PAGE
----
Most women don’t know that varicose veins have run in their families until they are pregnant and wonder what the heck is growing on their legs! The good news about varicose veins is that when you exercise, you increase the blood flow to all of the tissues in your body. This stimulation of blood flow reduces swelling and prevents the formation of varicose veins.
The veins do darken during exercise and can cause alarm—but this change in color is usually due to all of the extra blood flow, which is beneficial. As always, make sure that you talk about your varicose veins with your doctor, especially if they are particularly large or otherwise concerning in appearance.
You might also notice some small spider veins that pop up on your legs during pregnancy. These are small spider or sunburst looking. They are not harmful and disappear after pregnancy.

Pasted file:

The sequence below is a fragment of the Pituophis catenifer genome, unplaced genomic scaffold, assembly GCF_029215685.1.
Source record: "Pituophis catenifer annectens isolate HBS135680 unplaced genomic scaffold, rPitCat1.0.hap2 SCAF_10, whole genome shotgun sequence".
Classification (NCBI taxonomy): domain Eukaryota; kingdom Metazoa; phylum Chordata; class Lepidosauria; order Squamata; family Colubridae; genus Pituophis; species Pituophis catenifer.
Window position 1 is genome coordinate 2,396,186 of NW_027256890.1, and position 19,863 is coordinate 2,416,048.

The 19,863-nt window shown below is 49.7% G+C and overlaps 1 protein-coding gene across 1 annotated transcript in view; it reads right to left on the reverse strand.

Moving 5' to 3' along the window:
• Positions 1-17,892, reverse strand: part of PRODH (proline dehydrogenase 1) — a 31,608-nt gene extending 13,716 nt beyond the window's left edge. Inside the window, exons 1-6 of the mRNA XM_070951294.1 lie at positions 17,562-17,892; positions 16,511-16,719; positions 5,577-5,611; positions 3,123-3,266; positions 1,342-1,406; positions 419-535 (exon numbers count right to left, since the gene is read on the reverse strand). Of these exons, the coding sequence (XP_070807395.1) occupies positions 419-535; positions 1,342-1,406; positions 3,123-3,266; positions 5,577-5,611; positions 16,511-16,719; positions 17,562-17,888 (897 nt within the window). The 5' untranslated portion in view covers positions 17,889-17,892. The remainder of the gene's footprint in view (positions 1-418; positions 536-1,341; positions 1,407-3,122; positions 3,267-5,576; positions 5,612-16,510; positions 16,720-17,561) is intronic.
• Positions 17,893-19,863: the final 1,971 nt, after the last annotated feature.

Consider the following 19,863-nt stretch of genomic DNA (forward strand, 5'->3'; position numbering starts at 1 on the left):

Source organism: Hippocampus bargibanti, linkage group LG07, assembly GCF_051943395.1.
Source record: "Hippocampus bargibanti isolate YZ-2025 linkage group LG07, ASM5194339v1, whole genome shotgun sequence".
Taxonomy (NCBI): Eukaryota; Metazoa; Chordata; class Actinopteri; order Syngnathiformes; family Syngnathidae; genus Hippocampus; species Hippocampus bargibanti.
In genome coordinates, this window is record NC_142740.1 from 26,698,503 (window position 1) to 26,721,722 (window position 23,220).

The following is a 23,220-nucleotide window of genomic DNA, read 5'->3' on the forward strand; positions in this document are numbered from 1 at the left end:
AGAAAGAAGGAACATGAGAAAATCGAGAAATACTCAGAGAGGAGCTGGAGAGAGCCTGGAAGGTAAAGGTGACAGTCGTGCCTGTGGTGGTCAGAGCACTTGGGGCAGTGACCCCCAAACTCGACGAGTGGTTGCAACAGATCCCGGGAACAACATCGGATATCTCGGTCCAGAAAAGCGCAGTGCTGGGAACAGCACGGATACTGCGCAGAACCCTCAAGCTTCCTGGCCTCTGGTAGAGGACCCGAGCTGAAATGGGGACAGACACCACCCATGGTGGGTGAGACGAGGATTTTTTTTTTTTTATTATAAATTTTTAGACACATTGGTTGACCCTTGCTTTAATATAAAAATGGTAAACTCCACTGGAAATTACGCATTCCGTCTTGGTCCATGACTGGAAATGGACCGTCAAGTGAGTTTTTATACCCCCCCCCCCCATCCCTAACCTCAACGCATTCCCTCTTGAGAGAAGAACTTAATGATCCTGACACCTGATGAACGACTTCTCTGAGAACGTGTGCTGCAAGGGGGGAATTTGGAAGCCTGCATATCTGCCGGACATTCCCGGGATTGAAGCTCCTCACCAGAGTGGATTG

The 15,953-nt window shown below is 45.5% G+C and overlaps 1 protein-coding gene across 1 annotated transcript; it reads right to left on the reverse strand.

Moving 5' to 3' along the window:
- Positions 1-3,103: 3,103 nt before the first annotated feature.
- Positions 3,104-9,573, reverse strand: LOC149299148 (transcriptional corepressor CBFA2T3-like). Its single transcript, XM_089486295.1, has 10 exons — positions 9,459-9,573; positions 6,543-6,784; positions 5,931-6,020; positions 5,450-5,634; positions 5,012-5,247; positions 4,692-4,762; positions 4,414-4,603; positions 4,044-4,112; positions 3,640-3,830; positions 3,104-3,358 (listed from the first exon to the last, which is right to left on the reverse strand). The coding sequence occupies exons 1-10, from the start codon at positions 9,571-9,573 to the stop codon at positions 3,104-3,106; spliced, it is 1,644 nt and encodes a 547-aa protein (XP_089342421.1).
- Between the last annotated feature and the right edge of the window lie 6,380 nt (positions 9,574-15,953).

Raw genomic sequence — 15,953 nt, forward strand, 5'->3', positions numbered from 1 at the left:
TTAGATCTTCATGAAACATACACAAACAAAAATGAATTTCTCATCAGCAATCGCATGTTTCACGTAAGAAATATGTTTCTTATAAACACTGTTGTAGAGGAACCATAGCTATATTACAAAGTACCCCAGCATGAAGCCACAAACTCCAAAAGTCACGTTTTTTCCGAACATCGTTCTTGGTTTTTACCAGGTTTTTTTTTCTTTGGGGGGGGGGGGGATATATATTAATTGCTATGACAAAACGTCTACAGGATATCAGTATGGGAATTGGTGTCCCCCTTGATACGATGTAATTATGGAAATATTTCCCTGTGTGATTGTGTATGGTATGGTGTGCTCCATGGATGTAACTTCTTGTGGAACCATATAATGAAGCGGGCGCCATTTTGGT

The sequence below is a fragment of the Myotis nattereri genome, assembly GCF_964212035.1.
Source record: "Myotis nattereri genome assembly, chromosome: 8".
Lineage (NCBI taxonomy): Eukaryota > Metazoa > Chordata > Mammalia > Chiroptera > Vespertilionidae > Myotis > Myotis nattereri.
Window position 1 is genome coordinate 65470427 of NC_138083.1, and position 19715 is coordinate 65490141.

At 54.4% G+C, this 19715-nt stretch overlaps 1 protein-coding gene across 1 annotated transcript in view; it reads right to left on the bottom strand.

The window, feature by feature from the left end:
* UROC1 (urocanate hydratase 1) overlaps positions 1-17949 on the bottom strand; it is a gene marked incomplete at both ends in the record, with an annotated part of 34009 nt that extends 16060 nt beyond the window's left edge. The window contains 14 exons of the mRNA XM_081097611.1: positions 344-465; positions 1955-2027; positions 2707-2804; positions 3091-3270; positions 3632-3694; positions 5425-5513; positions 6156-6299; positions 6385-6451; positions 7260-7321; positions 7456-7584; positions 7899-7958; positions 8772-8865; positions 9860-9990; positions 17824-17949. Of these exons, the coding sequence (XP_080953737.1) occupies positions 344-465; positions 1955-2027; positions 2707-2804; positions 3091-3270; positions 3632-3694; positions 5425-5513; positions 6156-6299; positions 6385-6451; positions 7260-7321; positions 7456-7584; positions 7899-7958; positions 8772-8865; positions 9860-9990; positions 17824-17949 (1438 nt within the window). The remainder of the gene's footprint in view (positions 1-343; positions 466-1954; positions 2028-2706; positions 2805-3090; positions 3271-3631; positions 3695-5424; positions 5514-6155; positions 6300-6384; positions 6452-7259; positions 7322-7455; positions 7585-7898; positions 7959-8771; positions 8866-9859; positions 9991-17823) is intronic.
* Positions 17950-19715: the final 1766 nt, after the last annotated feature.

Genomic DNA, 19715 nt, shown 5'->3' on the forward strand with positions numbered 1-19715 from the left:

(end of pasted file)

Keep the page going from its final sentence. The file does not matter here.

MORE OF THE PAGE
What can I do to prevent varicose veins during pregnancy?
While varicose veins tend to be hereditary, there is no perfect science to why/how many you get. As your baby grows there is increased pressure in leg veins. And since your blood volume increases during pregnancy, you have more blood pumping through your veins.
Here are a few tips to help prevent varicose veins:
Get the blood flowing
Stay within the recommended weight gain
Elevate your feet whenever possible
Don’t sit or stand for long periods of time
Exercises for Varicose Veins
In a nutshell, the benefits of consistent exercise during pregnancy include an alleviation of uncomfortable pregnancy symptoms, a decrease in the mother’s weight gain without a decrease in fetal growth, an easier labor, a shortened, less uncomfortable postpartum recovery, faster and more successful postpartum weight loss, a rise in self-esteem, and stress relief. Also less swelling, less cellulite and reduced varicose veins.
Most forms of exercise will increase circulation. Walking, swimming and other low-key exercises are enough to help prevent varicose veins during pregnancy.
After pregnancy varicose veins tend to improve or go away.